Dave Cox, a producer at Konami, must have what many would consider to be a dream job. He's currently working with development studio Mercury Steam on a brand-new 3D Castlevania game. What's more, he's reporting directly to game design legend Hideo Kojima. We caught up with him to discuss how Castlevania: Lords of Shadow came to be and just how much involvement the Metal Gear mastermind has on the project.
Q: Why is it a reboot?
Dave Cox: The reason for us doing this was that Castlevania hadn't enjoyed the popularity it had in the past, it used to be one of Konami's big pillar titles, and over the years it's kind of knocked itself into a bit of a corner by just appealing to a real hardcore group of fans. And I think there was a desire in Konami to make the Castlevania franchise popular again and make it more mainstream. So that was our brief and in order to do that we felt that, with 25 years of history and storyline it would be very difficult for new players to jump in and understand what was going on. So that's the reason why we decided to reboot the story and reboot the franchise and make it more modern in its appearance so it would appeal to a wider area. One of the things, when we first proposed this idea to Japan, was that it was going to be a remake of the original 8-bit game, but we realised it had been done before with the story and everything and we thought it would be better to do something new. There are characters and story elements from previous Castlevania games that tie in, little nod and winks and homages and things like that so the fans will see these things, but we didn't want to alienate people who were perhaps playing it for the first time, so in that respect we've created something original.
Q: How did Mercury Steam get the job?
DC: Well I work for Konami's European product development division and we had a brief from senior management to pitch for Castlevania, not just us but America and Japan as well, so we all did pitches and ours was a remake of the original but with a more gritty and adult style and it was approved, essentially, to go ahead. But at that time there was still the caveat that we might make this an original IP. After the Games Convention we presented the prototype to senior management in Japan, and Kojima-san is one of the senior managers in Japan and he saw the project and it was at that point that everyone went "wow this looks cool, this looks great, let's move forward with it". So there was a worry about it, as to whether people would accept it, but eventually we kind of convinced them. It wasn't easy I can tell you.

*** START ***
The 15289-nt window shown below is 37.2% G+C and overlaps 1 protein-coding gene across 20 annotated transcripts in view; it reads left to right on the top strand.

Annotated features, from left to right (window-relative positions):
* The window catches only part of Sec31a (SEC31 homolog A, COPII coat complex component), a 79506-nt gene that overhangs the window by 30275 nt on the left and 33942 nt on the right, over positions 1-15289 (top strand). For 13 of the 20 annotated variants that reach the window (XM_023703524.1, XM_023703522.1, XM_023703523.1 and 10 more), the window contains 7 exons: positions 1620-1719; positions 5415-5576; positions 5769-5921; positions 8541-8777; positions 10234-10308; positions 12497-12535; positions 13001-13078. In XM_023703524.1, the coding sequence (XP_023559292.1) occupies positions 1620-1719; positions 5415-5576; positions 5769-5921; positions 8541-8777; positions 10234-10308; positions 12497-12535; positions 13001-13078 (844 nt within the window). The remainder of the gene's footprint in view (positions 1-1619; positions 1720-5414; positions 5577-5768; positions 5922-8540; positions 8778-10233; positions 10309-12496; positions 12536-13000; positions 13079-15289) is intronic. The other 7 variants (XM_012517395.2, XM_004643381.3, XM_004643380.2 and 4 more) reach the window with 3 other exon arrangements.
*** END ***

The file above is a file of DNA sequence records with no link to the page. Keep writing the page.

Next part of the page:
Q: So how much input does Kojima have?
DC: His role is more of an advisory role, kind of overseeing the project, kind of helping us, mentoring us. The team have sent members to Spain to help us work on certain aspects of it that we've had problems with such as facial animations and some of the motion capture stuff that we did wasn't quite working well. Kojima-san had a direct input into how Gabriel turned out really, making him more human and more of an 'everyman' so he's not just an overblown hero. We started off with a throwback to the 8-bit games with this kind of barbarian type character and as the game progressed Kojima-san said because of the love interest and the way the story pans out we should have somebody that people can identify with. We've tweaked Gabriel and continue to tweak him everyday. I mean every week we're changing him and fussing over him, we changed his eye colour recently to blue just because it fitted the aesthetic of the red and the gold and it gives him a bit more character.
So he's overseeing it from afar, we send him builds every month and he sends his feedback but essentially he says: "Dave you're the producer, it's your call, if you don't agree with something I'm saying that's fine." But if you're getting feedback from Kojima-san then you'd be crazy not to take it seriously. But he's not involved in the day to day running of the project.
Q: The actors doing the voice acting are of a high calibre. Why did you aim so high?
DC: It's been amazing actually. We wanted to have a story that had an emotional impact on players and have something that was going to be memorable and we thought that the only way to do that was to have real high calibre talent. We sent the scripts to Robert Carlyle and Patrick Stewart and all the other actors and they brought a lot to the role that we hadn't foreseen. When we actually did the voiceovers they were changing things on the fly, saying things like "You know I would never say that, it would sound better if I said it like this," and we'd be going, "oh wow, that sounds awesome". We've kind of modified a few things but generally their input has been really cool. We wanted to have it believable so that when things happen in the game people feel the depth of the emotion and feel something, I'm hoping that people will get that side of the game.
Q: Let's talk about the obvious comparisons...
DC: Och, but hopefully you can see that it is different.
Q: Yep it is, but God of War...
DC: We're ripping off Castlevania. We're not ripping off God of War or Uncharted 2. Obviously those games are great games and I think any development studio would be crazy not to look at those kind of games because they are competitive products obviously. We have looked at those games but all along right from the get go it was about recreating Castlevania in 3D. And Castlevania pre-dates God of War by a good 20 years easily. Everything that's in the game is from Castlevania; the whip wielding has been in there since the year dot. Obviously in the 2D games you'd walk along and whip an enemy, walk along and whip an enemy, because it was in the 2D plane. So you've got to think about what it's going to be like having enemies coming from all over and what it's going to be like using your whip in all directions, how can we make the combat interesting? You have to give it depth, you have to give it something that is going to make players enjoy what they're doing. So in terms of combat we've looked at more games like Street Fighter to be honest because it's more about one on one fighting in the game with mid level bosses and special characters. We have the kind of enemies where you have to deal with a lot of enemies at once but I wanted to focus on tactics and really enjoyable combat one on one, so there's a lot of that in the game.